Michael Jackson is an icon, probably the most inspiring and vital example of that thing we call “The American Dream.” From a poor kid living in Gary, Indiana, to quite simply the biggest pop star in the entire world, Jackson’s talent and his legacy always eclipsed his scandals and eccentricities. He was embraced by the world, but embraced, perhaps even more fiercely, by the black community, for whom he stood as a beacon of our potential to transcend the harsh realities of being black in America. He was the King of Pop.
Jackson was and probably always will be one of the most beloved figures in the black community. Our love for him goes beyond just the general adoration of a pop star. In many ways, he’s family. So how does that complicate the way we process the dark shadow of the molestation accusations against him?
According to court documents released on Radar on June 22, just days before the anniversary of his death, Jackson owned a stockpile of disturbing pornography, including photos of children under the age of fourteen, beastiality and animal cruelty.
Here’s what we know about the court documents, and about the sexual molestation allegations that plagued Michael Jackson not long before his death:
We know that, yes, he was found not guilty in 2005 on fourteen charges surrounding sexual assault against a minor. We know that what was found in his home wasn’t technically classified as child pornography, but was enough for prosecutors to mark them as circumstantial evidence in his molestation case. We know that the documents released are legit, but the authenticity of the photos in them — reportedly disturbing images of naked children among them — are up for scrutiny.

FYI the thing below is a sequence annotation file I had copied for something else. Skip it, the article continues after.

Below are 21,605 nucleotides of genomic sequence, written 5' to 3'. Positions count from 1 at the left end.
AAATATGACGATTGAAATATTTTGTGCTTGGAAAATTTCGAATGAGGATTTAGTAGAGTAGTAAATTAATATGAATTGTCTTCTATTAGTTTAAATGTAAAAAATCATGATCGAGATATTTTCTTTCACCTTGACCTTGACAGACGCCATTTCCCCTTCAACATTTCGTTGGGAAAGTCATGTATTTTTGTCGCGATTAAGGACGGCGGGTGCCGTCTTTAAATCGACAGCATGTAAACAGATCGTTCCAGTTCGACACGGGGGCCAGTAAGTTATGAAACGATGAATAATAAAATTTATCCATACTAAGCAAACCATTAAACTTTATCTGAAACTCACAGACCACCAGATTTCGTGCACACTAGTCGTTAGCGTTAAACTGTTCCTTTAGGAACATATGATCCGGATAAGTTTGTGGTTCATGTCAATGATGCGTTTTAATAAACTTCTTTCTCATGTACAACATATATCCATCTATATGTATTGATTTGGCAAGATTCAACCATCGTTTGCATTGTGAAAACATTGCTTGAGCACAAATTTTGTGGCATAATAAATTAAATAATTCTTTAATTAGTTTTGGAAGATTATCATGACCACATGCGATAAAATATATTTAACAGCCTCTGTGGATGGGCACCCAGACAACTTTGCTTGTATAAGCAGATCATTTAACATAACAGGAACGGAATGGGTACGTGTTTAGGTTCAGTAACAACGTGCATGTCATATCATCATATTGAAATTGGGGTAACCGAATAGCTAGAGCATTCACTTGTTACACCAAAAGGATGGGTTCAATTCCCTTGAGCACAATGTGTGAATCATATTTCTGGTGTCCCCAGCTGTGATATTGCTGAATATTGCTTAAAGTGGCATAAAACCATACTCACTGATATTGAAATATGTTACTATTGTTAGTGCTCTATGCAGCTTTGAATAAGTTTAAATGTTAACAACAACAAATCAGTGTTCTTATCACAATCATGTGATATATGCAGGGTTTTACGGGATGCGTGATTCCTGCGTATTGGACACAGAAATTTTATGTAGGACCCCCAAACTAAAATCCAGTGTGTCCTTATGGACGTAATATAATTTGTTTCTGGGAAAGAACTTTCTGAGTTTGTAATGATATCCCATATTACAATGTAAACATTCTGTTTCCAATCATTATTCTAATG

For many, there’s nothing complicated about the documents, just as there is nothing complicated about the numerous allegations against Jackson during his lifetime. The documents mean nothing, just as the allegations mean nothing, because Michael Jackson was and will forever be innocent. Period.
In the wake of the story breaking on Radar, the overwhelming reaction was one of complete dismissal. According to many black fans of the iconic performer, this salacious information shared by a tabloid just days before the anniversary of Jackson’s death was nothing more than clickbait. Why dredge up the past? Why trot out lies when this man was exonerated for his crimes during life?
Among some of the most visceral reactions included:
@blackvoices yll have to stop it! When yll are bored yll make anything up
— Just Sha (@LoyalSHA) June 21, 2016
@blackvoices Sad but no judgement all adult humans have secrets that arent good and especially famous ones
— Tim Curtis Jr (@tmcurtisjr) June 21, 2016
Years later & they're still set out to defame this man's image/character. Whether true or not, leave him be https://t.co/VjjruSIkUN
— Tiana Capri (@TianaCapri) June 21, 2016
There are many who will refuse to let the latest revelations color the way they feel about Jackson. That is human. That is perfectly understandable. Given the history that this country has of vilifying black leaders and public figures (like the late Muhammad Ali), it’s natural to feel protective of Jackson’s legacy. He was acquitted, he gave us “Thriller,” what more is there to say? Jackson is a figure who will forever be hard to let go of, no matter what he did or did not do throughout his life. We accepted his eccentricities and his weirdness, ultimately, because he was “one of us,” and proud to be. That was important.